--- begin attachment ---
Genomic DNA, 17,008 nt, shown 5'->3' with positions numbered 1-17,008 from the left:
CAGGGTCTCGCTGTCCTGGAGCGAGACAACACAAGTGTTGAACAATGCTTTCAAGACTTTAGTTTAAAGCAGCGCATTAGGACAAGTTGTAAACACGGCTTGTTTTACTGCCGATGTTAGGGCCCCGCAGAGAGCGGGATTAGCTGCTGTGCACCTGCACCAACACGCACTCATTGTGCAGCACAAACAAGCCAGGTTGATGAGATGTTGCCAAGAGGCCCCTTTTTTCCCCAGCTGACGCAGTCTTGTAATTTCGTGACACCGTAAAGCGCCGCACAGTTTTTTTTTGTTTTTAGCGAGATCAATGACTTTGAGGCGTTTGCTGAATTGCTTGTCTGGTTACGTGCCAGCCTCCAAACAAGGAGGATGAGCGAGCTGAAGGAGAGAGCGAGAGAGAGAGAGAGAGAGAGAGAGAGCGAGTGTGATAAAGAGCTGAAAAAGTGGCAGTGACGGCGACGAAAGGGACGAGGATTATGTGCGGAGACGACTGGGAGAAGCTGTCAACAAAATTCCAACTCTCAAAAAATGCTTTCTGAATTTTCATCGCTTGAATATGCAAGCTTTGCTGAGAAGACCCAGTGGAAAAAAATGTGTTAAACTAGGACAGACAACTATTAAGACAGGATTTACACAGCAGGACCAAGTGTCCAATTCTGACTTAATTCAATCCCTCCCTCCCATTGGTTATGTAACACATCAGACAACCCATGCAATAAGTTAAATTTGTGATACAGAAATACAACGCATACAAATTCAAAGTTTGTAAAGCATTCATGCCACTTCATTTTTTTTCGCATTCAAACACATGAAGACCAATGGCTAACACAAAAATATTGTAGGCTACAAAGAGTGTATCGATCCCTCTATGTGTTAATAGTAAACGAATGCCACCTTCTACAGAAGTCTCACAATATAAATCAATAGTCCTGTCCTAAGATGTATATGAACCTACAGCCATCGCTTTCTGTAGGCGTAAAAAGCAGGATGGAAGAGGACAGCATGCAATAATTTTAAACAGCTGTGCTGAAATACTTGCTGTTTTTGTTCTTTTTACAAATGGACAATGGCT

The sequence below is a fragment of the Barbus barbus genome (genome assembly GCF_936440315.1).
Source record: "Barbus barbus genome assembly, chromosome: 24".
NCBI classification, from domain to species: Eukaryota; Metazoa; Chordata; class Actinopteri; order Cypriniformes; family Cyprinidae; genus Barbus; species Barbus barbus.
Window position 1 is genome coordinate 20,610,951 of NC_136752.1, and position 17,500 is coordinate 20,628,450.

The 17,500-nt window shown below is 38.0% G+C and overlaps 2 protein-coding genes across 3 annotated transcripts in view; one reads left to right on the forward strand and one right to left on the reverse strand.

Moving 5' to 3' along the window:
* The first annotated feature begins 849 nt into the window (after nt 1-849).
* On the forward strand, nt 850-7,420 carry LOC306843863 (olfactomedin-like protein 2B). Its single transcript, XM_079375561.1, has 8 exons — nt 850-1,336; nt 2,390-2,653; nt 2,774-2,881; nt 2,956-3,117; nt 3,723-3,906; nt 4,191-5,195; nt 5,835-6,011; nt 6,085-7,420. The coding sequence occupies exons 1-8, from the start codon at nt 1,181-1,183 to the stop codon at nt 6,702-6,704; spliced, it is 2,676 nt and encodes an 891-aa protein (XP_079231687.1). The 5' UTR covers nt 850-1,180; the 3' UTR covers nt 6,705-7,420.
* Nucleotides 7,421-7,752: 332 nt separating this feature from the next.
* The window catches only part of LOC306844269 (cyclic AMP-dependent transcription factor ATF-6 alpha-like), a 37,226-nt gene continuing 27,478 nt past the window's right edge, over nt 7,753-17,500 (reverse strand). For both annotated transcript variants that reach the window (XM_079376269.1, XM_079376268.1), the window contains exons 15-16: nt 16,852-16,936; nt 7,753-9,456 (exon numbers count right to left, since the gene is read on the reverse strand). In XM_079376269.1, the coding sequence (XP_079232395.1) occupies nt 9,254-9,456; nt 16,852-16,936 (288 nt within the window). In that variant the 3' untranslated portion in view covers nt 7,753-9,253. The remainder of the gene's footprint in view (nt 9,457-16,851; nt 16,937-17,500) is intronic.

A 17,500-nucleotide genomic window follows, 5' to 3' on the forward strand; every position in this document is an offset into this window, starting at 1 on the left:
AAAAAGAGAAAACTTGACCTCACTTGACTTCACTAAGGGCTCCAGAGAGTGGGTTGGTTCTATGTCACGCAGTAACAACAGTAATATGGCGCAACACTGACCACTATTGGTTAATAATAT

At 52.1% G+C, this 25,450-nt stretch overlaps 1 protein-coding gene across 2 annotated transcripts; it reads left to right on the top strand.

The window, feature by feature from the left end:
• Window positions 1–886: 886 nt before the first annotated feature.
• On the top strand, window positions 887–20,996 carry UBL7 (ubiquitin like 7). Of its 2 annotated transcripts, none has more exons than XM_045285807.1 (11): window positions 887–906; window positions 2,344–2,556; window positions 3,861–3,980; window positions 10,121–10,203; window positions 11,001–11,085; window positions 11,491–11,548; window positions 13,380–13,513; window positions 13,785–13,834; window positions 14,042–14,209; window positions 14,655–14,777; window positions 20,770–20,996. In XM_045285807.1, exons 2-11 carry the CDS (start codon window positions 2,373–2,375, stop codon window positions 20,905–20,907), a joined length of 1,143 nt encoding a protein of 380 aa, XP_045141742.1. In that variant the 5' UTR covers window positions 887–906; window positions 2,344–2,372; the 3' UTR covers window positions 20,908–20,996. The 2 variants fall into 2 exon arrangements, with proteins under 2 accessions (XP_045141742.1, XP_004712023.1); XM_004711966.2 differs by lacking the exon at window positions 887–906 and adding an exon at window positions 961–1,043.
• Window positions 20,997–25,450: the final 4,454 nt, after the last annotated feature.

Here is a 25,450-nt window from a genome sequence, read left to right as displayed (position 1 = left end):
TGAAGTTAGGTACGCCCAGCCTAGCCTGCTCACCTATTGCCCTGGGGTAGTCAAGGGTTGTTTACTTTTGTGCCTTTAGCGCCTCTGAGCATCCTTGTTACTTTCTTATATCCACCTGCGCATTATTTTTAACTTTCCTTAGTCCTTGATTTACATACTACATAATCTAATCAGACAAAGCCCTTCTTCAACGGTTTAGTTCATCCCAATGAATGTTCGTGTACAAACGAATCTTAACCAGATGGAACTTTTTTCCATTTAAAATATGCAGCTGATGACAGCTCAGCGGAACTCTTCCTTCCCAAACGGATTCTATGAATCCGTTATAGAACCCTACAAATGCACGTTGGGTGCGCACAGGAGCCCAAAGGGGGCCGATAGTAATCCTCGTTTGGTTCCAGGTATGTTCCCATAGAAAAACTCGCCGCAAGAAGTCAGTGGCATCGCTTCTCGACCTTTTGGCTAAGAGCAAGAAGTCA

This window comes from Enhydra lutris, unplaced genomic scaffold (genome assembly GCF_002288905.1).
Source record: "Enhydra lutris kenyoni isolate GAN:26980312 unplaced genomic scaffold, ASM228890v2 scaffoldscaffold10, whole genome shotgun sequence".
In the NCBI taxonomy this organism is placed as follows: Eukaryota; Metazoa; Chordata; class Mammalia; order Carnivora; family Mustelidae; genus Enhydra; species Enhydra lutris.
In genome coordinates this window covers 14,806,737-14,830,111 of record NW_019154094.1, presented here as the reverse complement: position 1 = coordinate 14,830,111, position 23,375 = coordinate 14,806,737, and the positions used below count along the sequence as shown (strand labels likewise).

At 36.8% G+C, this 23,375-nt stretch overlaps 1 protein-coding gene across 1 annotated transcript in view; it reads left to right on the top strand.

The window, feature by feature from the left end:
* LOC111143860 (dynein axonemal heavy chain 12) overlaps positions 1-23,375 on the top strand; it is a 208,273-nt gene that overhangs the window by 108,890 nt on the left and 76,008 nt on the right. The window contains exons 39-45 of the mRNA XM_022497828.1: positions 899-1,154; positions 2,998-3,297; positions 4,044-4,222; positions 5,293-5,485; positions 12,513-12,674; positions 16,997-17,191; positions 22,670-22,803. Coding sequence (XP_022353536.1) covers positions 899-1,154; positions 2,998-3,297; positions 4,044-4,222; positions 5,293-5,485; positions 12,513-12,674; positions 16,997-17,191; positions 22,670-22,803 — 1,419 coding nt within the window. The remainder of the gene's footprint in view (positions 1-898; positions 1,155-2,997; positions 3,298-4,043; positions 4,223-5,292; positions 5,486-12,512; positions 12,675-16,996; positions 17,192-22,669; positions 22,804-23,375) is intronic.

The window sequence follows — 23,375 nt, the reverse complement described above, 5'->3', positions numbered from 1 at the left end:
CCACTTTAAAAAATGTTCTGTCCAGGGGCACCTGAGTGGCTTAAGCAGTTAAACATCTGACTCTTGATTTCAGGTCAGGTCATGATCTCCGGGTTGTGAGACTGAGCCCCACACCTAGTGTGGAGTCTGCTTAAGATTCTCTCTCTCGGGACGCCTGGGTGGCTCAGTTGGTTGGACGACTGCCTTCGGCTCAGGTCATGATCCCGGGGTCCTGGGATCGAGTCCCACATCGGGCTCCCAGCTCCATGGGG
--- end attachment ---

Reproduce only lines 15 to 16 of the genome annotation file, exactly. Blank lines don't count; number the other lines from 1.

At 52.1% G+C, this 25,450-nt stretch overlaps 1 protein-coding gene across 2 annotated transcripts; it reads left to right on the top strand.

The window, feature by feature from the left end: